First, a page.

This cool little feature has been out since Python 2.6 but I’m only discovering this now 🤦‍♂

Before we begin, let us take a quick look at tuples in python and how they work:

def _get_person_from_db(user_id):

    person_name = ... ## Something
    person_age = ...  ## Something

    return (person_name, person_age)

res = _get_person_from_db(0)

print(f"""Person {res[0]} is {res[1]} years old!""")

Above, the function returns a tuple consisting of a name and the persons age. This result is stored in res and we access it like a list.

Another syntax would be to unapply the returned value into two other values:

(name, age) = _get_person_from_db(0)

print(f"""Person {name} is {age} years old!""")

But this can lead to some errors where while tuples consisting of multiple values, we might forget one or two making the returned values sometimes incoherent and potentially causing bugs.

In such cases, NamedTuples can improve readability of the code by explicitly defining names to each tuple value.

NamedTuples is part of the Collections module and was introduced in Python 2.6

Here is a quick example on how it works:

def _get_person_from_db():
    Person = namedtuple("Person", ["name", "age"])
    p = Person(name="Fares", age=24)
    return p

person = _get_person_from_db()
print(person.name) # Fares
print(person.age) # 24

Essentially namedtuples add the possibility to access fields by name instead of by index and therefore create a more readable and self documenting code.

Additionally, namedtuple defines a default repr function for us where the fields are shown next to field name. For the previous example, the result would look like this:

# Tuples:
('Fares', 24)

# NamedTuples:
Person(name='Fares', age=24)

Clearly using namedtuples is a lot more readable. But it gets better, where you can use a tuple, you can also use a namedtuple. NamedTuples are also accessible by index so this might spare you the need to refactor your existing code:

def _get_person_from_db():

    Person = namedtuple("Person", ["name", "age"])
    p = Person(name="Fares", age=24)
    return p

person = _get_person_from_db()

print(f"""Person {person[0]} is {person[1]} years old!""")
# Person Fares is 24 years old!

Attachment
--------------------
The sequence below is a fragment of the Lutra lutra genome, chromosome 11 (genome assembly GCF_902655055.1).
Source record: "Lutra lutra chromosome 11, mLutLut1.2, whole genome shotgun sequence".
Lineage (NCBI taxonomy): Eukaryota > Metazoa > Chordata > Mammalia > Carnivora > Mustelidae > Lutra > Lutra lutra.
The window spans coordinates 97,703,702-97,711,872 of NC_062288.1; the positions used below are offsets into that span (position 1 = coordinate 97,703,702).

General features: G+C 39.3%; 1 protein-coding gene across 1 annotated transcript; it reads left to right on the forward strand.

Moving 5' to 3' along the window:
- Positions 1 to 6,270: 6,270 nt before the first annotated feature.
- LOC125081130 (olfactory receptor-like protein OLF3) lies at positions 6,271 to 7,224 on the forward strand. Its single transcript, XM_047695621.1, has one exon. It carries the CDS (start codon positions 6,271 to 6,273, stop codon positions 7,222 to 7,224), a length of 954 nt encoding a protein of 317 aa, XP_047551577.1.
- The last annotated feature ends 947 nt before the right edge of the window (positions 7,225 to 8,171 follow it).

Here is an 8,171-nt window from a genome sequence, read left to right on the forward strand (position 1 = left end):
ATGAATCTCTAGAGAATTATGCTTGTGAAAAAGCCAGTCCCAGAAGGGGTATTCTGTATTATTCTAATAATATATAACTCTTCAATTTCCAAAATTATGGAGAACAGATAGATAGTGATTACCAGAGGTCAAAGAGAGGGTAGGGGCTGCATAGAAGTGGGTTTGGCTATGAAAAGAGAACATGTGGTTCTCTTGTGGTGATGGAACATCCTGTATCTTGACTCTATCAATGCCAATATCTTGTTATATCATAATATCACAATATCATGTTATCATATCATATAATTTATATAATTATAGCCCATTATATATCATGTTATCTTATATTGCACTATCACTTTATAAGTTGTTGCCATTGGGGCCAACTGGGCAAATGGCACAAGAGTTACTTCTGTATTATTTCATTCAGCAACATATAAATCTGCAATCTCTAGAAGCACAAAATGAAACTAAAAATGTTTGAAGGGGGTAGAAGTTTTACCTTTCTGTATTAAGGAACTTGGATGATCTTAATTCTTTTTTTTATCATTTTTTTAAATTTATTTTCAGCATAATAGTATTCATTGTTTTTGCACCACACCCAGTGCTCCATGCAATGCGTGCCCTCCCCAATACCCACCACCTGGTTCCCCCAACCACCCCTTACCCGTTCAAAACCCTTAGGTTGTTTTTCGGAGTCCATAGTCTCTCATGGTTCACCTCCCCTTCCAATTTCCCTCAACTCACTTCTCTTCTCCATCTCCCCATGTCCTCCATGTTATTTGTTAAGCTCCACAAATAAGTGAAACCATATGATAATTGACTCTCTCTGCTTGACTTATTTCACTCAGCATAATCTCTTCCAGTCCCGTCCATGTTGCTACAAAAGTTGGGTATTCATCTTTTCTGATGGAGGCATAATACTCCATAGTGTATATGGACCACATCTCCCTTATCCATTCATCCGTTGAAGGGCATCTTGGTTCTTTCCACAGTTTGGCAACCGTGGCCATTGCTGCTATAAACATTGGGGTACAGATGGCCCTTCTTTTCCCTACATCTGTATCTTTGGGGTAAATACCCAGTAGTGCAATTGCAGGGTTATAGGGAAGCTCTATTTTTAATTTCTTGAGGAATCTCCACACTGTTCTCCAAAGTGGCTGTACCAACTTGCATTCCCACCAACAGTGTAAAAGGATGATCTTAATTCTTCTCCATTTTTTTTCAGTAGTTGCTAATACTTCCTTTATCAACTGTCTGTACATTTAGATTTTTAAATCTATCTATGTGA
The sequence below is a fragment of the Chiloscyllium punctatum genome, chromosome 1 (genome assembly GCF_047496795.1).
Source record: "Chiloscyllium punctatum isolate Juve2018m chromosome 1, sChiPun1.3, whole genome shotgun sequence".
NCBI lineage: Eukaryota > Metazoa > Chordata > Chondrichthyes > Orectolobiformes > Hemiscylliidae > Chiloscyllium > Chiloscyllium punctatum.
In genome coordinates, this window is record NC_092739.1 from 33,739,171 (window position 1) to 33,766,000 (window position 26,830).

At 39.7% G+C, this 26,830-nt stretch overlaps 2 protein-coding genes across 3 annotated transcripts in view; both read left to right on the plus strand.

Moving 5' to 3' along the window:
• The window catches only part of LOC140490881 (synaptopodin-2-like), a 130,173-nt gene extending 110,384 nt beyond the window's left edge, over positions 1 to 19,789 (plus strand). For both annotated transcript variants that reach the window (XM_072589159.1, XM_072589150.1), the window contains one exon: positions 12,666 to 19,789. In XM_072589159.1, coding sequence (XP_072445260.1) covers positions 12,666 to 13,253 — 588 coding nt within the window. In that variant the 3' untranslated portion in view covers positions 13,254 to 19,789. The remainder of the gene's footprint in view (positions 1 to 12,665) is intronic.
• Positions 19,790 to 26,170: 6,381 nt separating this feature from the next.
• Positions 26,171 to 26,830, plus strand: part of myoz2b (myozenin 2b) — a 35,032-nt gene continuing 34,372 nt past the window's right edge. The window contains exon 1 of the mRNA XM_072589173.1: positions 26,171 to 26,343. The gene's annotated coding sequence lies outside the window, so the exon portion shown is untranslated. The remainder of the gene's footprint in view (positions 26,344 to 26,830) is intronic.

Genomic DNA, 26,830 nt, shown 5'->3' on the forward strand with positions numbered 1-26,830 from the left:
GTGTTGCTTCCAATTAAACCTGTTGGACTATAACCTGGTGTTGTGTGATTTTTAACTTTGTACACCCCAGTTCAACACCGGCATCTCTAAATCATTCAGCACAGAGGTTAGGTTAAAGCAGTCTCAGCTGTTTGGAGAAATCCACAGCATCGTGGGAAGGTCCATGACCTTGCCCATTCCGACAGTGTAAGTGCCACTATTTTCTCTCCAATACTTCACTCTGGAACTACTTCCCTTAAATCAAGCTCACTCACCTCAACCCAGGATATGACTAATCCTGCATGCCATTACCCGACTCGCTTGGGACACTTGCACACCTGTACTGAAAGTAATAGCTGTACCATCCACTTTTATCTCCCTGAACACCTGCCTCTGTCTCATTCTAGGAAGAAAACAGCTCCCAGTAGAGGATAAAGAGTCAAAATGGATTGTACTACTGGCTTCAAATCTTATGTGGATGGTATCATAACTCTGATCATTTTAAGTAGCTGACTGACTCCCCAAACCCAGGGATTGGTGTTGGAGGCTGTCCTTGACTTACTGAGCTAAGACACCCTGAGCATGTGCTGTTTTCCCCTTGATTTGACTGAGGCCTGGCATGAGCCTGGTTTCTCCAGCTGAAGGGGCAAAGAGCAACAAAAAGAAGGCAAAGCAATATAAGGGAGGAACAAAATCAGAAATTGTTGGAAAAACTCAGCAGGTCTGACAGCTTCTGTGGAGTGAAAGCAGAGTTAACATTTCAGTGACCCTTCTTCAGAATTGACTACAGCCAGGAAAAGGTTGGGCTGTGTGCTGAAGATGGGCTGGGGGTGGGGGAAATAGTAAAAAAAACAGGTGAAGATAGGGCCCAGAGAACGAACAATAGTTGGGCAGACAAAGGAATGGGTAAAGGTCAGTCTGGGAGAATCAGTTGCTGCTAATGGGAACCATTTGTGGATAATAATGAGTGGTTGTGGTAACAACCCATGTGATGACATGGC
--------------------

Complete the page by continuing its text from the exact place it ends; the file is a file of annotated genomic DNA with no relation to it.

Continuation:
What if while instantiating the namedtuple, we passed it the wrong keyword argument?

def _get_person_from_db():

    Person = namedtuple("Person", ["name", "age"])
    p = Person(name="Fares", age=24, unknown_keyword=2)
    return p
## TypeError: __new__() got an unexpected keyword argument 'unknown_keyword'

So we are restricted to the field_names we define when creating the namedtuple.

Another interesting thing to know: Instead of passing field names as a list of strings, we could pass a space separated string of field names and it’ll break it up into separate field names:

def _get_person_from_db():

    Person = namedtuple("Person", "name age")
    p = Person("Fares", 24)
    return p

person = _get_person_from_db()

print(person)
# Person(name='Fares', age=24)

We can also pass a dictionary as field_names:

def _get_person_from_db():

    Person = namedtuple("Person", {"name": "Emily", "age": 24})
    p = Person("Fares", 24)
    return p

person = _get_person_from_db()

print(person)

It only takes the dict keys and ignores the values.

In addition, NamedTuples can easily be converted to dictionaries through the ._asdict() function:

print(person._asdict())
# OrderedDict([('name', 'Fares'), ('age', 24)])

We can access all the fields with ._fields

print(person._fields)
# ('name', 'age') : Tuple with fields in it

We can replace a field value with ._replace(...)

print(person._replace(age = 23))
# Person(name='Fares', age=23)

Note: The replace is not capable of changing the actual tuple object. Instead it returns a new instance with the updated value. to benefit from this, we need to assign the result to another value:

person._replace(age=23)
# Person(name='Fares', age=24)

person = person._replace(age=23)
# Person(name='Fares', age=23)

If You Must Remember 2 Things

  • NameTuples improve readability of your code
  • NameTuples can be used wherever Tuples can be used